The Star Board’s lack of information about an unacceptable change in the company’s relationship with a foreign lender resulted from senior management mistakes, says a lawyer trying to salvage the company’s casino license in Sydney.
The NSW Independent Liquor & Gaming Authority is investigating whether the controversial company should keep its license.
After months of hearings examining claims that the casino facilitated suspected money laundering, organized crime, fraud, and foreign interference, Kate Richardson SC is closing Star’s case.
She has told the inquiry that the company was likely unfit to hold a casino license in the past but is now eligible following the departures of senior staff and reforms to its processes.
Ms. Richardson resumed her closing entries on Thursday, focusing on Star’s relationship with a foreign lender named Kuan Koi.
The investigation found that Mr. Koi facilitated funds transfers between international customers and the casino operator’s bank accounts.
The trial began in 2018 as an “interim settlement” sparked by a Chinese government crackdown on money leaving the mainland for gambling, Ms. Richardson told the inquiry.
The scheme was originally intended to run until Star subsidiary EEIS could begin making and collecting loans from foreign customers.
The money would be collected abroad and passed through Mr. Koi’s bank accounts before it reached Star.
Star accepted that the scheme was not transparent, as banks and law enforcement would see money coming from Mr. Koi to the casino, not the patron.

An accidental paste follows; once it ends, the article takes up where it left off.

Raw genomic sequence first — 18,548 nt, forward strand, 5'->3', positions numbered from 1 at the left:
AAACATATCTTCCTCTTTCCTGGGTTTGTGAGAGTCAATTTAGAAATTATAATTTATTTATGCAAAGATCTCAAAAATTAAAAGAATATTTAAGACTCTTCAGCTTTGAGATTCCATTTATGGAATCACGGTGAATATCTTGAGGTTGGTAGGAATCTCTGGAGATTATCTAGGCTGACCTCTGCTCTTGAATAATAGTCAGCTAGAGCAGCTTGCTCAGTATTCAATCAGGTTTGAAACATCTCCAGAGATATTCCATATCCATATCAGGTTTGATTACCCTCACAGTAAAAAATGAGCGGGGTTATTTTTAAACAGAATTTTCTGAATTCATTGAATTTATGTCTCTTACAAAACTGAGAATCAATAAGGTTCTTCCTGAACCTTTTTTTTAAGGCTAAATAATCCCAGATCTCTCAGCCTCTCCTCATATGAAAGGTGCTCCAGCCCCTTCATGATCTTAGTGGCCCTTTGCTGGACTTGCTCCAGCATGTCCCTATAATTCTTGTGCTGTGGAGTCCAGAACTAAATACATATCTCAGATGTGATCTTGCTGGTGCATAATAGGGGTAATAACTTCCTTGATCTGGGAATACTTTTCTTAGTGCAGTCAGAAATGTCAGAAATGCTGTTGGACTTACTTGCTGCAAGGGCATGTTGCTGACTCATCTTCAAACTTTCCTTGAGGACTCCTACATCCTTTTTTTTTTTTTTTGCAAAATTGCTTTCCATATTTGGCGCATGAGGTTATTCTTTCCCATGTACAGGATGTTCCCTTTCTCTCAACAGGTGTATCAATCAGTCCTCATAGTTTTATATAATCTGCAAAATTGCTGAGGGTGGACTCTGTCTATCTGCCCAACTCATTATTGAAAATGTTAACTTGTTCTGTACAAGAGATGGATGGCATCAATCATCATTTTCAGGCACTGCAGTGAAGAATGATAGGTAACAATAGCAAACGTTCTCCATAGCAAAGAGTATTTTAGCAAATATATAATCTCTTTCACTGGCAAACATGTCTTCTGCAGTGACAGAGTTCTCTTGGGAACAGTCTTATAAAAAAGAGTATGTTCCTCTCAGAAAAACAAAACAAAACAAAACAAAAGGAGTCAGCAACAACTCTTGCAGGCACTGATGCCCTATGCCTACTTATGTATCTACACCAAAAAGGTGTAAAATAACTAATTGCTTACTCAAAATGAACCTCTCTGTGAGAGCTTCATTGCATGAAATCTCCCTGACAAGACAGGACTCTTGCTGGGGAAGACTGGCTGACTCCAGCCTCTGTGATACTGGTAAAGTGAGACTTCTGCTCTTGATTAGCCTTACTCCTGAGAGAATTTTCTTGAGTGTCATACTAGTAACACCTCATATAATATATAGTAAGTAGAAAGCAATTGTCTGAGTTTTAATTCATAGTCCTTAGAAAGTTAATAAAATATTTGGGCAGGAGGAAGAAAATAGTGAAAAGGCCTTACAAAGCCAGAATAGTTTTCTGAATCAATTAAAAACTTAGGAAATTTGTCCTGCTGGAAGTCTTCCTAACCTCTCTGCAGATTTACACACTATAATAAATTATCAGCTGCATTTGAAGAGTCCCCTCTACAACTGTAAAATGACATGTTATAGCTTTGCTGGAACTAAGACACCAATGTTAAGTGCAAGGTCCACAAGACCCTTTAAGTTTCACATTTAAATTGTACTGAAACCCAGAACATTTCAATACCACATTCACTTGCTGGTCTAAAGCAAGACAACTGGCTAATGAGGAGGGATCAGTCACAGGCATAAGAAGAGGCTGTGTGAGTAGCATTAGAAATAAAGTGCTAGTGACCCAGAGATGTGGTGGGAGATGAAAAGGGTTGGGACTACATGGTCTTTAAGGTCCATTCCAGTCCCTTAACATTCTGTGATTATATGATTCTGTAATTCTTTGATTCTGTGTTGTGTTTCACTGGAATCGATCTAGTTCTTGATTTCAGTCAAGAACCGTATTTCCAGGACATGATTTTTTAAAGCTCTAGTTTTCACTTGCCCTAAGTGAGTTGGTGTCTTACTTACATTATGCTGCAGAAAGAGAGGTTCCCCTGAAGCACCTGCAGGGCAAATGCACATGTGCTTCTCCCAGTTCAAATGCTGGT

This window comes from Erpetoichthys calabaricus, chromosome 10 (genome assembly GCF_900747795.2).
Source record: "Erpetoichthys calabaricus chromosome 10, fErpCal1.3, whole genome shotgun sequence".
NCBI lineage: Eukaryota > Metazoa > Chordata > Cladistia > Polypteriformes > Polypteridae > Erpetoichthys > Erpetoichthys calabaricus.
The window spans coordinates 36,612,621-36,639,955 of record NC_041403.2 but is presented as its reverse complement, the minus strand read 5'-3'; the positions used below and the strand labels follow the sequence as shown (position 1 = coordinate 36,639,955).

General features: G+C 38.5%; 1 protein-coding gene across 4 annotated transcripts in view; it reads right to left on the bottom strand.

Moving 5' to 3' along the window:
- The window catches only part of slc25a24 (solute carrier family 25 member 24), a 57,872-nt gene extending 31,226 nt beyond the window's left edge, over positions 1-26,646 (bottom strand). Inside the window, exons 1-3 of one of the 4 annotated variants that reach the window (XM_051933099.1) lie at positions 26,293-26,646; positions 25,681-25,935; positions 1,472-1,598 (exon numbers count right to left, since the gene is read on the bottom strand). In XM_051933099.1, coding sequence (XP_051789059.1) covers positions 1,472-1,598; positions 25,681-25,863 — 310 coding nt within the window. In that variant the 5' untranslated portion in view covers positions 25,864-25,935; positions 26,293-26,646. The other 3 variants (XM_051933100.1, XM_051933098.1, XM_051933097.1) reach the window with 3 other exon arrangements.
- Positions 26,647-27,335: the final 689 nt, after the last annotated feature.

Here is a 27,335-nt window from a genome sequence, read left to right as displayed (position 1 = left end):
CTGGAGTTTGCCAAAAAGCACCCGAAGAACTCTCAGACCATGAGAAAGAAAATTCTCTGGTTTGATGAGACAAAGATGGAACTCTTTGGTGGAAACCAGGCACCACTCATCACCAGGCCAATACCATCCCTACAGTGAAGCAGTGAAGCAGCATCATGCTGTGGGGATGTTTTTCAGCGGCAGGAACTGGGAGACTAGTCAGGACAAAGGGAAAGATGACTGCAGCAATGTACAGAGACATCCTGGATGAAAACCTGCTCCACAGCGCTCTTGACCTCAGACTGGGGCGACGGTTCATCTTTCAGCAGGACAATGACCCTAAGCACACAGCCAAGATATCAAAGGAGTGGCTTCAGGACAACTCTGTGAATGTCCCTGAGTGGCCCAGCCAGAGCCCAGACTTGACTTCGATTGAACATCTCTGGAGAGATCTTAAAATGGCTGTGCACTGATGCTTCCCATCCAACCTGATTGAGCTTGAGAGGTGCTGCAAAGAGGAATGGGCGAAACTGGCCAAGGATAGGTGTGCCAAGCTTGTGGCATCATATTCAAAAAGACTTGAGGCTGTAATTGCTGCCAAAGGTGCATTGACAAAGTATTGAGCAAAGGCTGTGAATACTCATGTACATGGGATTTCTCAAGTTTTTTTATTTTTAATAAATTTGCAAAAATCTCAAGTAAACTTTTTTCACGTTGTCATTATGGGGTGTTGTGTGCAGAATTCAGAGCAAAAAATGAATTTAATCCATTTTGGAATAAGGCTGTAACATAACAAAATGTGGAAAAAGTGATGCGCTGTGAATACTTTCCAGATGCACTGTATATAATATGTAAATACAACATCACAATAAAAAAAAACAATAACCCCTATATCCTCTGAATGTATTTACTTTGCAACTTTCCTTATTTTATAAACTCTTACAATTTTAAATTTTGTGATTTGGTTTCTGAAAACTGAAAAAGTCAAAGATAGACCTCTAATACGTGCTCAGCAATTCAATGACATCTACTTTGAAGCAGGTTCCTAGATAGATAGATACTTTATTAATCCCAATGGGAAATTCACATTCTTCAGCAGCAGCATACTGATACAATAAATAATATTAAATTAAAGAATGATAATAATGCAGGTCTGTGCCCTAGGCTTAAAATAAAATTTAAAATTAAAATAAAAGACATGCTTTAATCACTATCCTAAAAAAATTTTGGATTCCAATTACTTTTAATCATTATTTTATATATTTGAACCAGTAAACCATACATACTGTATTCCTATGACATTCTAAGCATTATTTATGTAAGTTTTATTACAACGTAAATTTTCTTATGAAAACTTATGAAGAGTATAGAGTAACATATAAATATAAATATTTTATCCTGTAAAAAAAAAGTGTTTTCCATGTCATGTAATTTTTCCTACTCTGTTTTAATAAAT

It would be open to the review to conclude that the settlement was unsatisfactory regarding the Anti-Money Laundering and Anti-Terrorist Financing (AML-CTF) laws, Ms. Richardson argued.
A 2019 memorandum from Star’s general counsel, Oliver White, warned the board of directors that the company had failed to verify that the methods used were by the law.
Star’s adherence to the law grew even murkier as the scheme changed.
“The board was not informed about the changed Kuan Koi scheme,” Ms. Richardson said.
Under the amended arrangement, Mr. Koi could also facilitate “front money” deposits for overseas customers traveling to Australia to gamble.
This changed the risk as Star would no longer do due diligence regarding the patron and their source of funds, Ms. Richardson said.
Mr. Koi was acting as a transferor despite being unlicensed, Ms. Richardson admitted, and Star made an error of judgment.
“(Star) accepts that it would have been wiser not to pursue the Kuan Koi scheme at all,” Ms. Richardson explained.
Star also relied on foreign lenders to comply with AML-CTF laws in their jurisdictions, which was not always the case.
“A reasonable expectation of behavior by others may be relevant, but the Star should not outsource its responsibilities,” Ms. Richardson said.
Ms. Richardson submitted the amended arrangement with Kuan Koi, which ran through 2020 and was initiated and maintained by the VIP credit and collection team.
No legal and risk assessments have been performed, and the settlement has not been formally approved or disclosed to the board of directors, Ms. Richardson said.
Star accepted that it was about continuing the scheme without the board’s knowledge or proper controls.
“They come down to significant shortcomings on the part of the managers who were responsible,” Ms. Richardson argued.
The hearing continues.